US military opens door to women in ground combat

US military opens door to women in ground combat

US military opens door to women in ground combat

Women has been assigned into jobs as medics, military police and intelligence officers in the US Army. REUTERS photo

Ushering in a new era for the US military, Defense Secretary Leon Panetta on Thursday lifted a ban on women serving in ground combat, saying female troops had proven their courage in a decade of war.
 The ground-breaking decision reflected the changed realities of the battlefield, Panetta said, as women soldiers already have been fighting in conflicts that lacked clear frontlines.

"Female service members have faced the reality of combat, proven their willingness to fight and, yes, to die to defend their fellow Americans," the Pentagon chief told a news conference.

"Not everyone is going to be able to be a combat soldier. But everyone is entitled to a chance," he said before signing a memo ending the ban.

President Barack Obama, whose inauguration address on Monday promoted the idea of opening opportunities to all Americans, hailed the move as "historic" and "another step toward fulfilling our nation's founding ideals of fairness and equality." The move highlighted evolving social attitudes and marked yet another sweeping change for the American military under Obama, who led a drive to end a prohibition on openly gay troops.

Panetta unveiled the decision after a months-long review by chiefs of all the armed services who unanimously endorsed a gradual change that would be phased in over the next three years.

Under the decision, the armed services will have until January 2016 to carry out the new policy. Military departments would have to submit detailed plans on implementing the order by May 15, 2013, Panetta said.

Panetta's decision will apply mainly to the Army and the Marine Corps, as the Air Force and Navy already have lifted most prohibitions on women in combat, allowing them to fly fighter jets and fire weapons on ships. In 2010, the Navy opted to allow women to serve on submarines.

US commanders began taking a second look at the ban in 2010 to reflect the changing conditions on the battlefield, as the wars in Iraq and Afghanistan have put women in harm's way.

General Martin Dempsey, chairman of the Joint Chiefs of Staff, told the same news conference that the move was part of a long-term trend in the military and that he had witnessed changes as an army division commander in Iraq.

Gender-neutral criteria for combat jobs would be drafted without watering down tough standards for physical strength or other skills, he said.

"The burden used to be that we would say, 'why should a woman serve in a particular specialty?' Now it's, 'why shouldn't a woman serve in a particular specialty?'" Dempsey said.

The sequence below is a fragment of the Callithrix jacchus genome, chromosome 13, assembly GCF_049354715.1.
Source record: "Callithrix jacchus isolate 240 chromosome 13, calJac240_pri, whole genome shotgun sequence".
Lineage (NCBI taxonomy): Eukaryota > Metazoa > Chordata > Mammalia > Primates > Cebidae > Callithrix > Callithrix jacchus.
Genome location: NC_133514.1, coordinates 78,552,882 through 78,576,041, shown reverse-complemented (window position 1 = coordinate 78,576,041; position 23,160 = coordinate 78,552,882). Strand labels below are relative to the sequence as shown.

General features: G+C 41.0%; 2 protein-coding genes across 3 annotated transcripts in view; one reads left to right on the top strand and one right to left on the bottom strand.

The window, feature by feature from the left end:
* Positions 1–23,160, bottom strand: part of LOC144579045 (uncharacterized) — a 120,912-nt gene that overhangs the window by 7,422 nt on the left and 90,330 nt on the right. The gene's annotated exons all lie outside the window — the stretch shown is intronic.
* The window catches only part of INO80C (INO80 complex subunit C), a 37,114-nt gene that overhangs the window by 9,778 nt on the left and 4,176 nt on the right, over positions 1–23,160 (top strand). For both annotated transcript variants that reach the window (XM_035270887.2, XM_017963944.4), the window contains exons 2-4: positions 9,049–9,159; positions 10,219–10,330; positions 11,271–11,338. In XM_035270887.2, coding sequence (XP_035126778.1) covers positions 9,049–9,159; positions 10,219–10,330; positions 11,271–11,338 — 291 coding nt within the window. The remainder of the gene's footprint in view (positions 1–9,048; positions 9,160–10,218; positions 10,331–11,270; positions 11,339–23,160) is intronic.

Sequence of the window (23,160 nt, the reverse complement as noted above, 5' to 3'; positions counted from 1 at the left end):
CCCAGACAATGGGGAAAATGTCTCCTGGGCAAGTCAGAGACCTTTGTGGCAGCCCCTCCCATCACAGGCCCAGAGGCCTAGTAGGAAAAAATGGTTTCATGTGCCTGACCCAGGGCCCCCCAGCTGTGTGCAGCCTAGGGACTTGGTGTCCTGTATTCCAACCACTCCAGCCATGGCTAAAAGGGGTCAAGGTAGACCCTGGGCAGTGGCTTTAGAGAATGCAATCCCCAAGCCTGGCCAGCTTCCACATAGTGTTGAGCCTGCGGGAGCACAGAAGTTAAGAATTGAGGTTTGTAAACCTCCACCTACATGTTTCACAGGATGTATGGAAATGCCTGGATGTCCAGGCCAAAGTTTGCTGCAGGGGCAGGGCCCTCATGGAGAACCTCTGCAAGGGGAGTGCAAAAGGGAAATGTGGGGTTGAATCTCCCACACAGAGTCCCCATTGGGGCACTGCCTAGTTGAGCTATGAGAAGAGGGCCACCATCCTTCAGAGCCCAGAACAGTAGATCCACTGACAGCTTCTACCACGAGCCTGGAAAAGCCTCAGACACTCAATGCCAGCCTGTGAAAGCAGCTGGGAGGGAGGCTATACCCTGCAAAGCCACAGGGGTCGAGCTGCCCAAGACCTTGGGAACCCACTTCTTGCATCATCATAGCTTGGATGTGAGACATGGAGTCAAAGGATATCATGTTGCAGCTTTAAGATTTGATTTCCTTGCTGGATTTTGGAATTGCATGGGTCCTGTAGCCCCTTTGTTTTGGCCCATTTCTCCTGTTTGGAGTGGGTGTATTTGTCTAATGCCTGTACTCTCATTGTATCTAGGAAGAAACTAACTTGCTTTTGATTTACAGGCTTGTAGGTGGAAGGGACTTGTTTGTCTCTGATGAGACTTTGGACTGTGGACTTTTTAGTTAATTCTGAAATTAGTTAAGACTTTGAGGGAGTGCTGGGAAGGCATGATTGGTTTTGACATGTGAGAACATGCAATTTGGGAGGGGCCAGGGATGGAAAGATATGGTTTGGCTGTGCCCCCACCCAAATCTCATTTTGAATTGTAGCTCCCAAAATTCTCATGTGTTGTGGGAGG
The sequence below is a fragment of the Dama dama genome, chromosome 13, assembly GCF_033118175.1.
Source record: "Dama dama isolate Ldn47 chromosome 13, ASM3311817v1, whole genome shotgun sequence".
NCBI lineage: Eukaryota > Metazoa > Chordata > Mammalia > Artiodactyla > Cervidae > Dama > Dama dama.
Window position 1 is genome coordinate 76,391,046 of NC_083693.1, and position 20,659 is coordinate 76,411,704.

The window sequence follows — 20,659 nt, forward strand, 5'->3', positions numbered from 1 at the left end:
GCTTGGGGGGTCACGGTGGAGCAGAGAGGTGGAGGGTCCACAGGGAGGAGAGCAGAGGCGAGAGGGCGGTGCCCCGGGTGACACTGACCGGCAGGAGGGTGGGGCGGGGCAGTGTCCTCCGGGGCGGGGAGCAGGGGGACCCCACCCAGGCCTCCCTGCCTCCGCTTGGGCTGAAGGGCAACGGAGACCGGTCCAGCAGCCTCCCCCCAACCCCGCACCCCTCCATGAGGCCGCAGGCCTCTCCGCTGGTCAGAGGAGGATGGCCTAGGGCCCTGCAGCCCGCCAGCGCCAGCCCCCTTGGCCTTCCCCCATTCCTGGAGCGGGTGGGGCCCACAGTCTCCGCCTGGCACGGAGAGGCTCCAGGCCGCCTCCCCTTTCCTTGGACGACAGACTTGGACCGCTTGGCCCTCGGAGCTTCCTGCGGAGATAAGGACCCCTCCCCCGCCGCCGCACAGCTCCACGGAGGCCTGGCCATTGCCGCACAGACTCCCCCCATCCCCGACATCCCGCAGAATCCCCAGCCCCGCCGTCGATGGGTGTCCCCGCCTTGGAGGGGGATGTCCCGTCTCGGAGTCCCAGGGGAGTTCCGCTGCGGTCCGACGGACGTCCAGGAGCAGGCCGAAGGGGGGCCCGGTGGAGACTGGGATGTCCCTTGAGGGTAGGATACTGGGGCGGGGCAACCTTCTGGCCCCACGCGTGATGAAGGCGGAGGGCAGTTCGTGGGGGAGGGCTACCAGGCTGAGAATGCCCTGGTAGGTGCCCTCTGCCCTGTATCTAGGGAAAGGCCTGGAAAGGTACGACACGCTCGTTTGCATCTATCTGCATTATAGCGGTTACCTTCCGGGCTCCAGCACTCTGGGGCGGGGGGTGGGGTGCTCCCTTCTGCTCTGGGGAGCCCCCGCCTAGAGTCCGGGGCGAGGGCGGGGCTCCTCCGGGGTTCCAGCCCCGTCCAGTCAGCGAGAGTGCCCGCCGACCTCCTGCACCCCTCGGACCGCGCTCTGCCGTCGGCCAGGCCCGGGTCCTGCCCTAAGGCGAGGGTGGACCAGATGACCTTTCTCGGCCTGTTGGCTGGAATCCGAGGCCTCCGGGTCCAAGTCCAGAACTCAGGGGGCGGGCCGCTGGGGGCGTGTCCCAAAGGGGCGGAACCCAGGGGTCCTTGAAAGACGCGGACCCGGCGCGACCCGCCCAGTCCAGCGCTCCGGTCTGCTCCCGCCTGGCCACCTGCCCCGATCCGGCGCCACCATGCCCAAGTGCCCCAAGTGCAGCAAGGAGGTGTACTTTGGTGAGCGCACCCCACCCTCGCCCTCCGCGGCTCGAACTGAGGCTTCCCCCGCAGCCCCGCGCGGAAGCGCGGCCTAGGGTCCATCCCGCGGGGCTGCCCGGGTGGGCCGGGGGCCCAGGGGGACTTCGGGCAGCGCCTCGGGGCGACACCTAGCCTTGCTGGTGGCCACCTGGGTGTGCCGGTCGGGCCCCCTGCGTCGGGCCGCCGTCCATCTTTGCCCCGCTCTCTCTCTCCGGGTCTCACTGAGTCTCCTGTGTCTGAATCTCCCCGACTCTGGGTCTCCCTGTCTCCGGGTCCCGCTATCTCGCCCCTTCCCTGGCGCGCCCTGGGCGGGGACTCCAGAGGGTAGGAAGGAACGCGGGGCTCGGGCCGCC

And the four-star general said he and other service chiefs expected women would make it into the elite ranks of the special operation forces: "I think we all believe that there will be women who can meet those standards." A senior defense official said the change would be incremental, to allow each service to ensure a smooth transition.

"With a change of this magnitude, it may take some time," the official, who spoke on condition of anonymity, told reporters.

14,5 percent in active duty

Women make up about 14.5 percent of the active duty U.S. military, or about 204,000 service members, according to the Pentagon. Advocates for changing the policy have long argued that denying female troops a chance at combat jobs effectively blocks them from attaining top jobs as commanders.

Women have represented around two percent of the U.S. casualties in Iraq and Afghanistan and some 12 percent, or 300,000, of those deployed in the war efforts in the past 11 years, in which there were often no clearly defined front lines, and where deadly guerrilla tactics have included roadside bombs that kill and maim indiscriminately. The decision also marks yet another sweeping change for the U.S. military under President Barack Obama, who led a drive to end a prohibition on openly gay troops.

Some jobs may open as soon as this year, while assessments for others, such as special operations forces, may take longer. There long has been opposition to putting women in combat, based on questions of whether they have the necessary strength and stamina for certain jobs, or whether their presence might hurt unit cohesion. But as news of Panetta’s expected order got out, rights groups as well as many members of Congress, including the Senate Armed Services Committee chairman, Democratic Senator Carl Levin, announced their support. “It reflects the reality of 21st century military operations,” he said.

However, objections were few. Jerry Boykin, executive vice president of the Family Research Council, called the move “another social experiment” that will place unnecessary burdens on military commanders. “While their focus must remain on winning the battles and protecting their troops, they will now have the distraction of having to provide some separation of the genders during fast-moving and deadly situations,” said Boykin, a retired Army lieutenant general. In addition to questions of strength and performance, there also have been suggestions that the American public would not tolerate large numbers of women being killed in war.

Compiled from AFP and AP stories by the Daily News staff.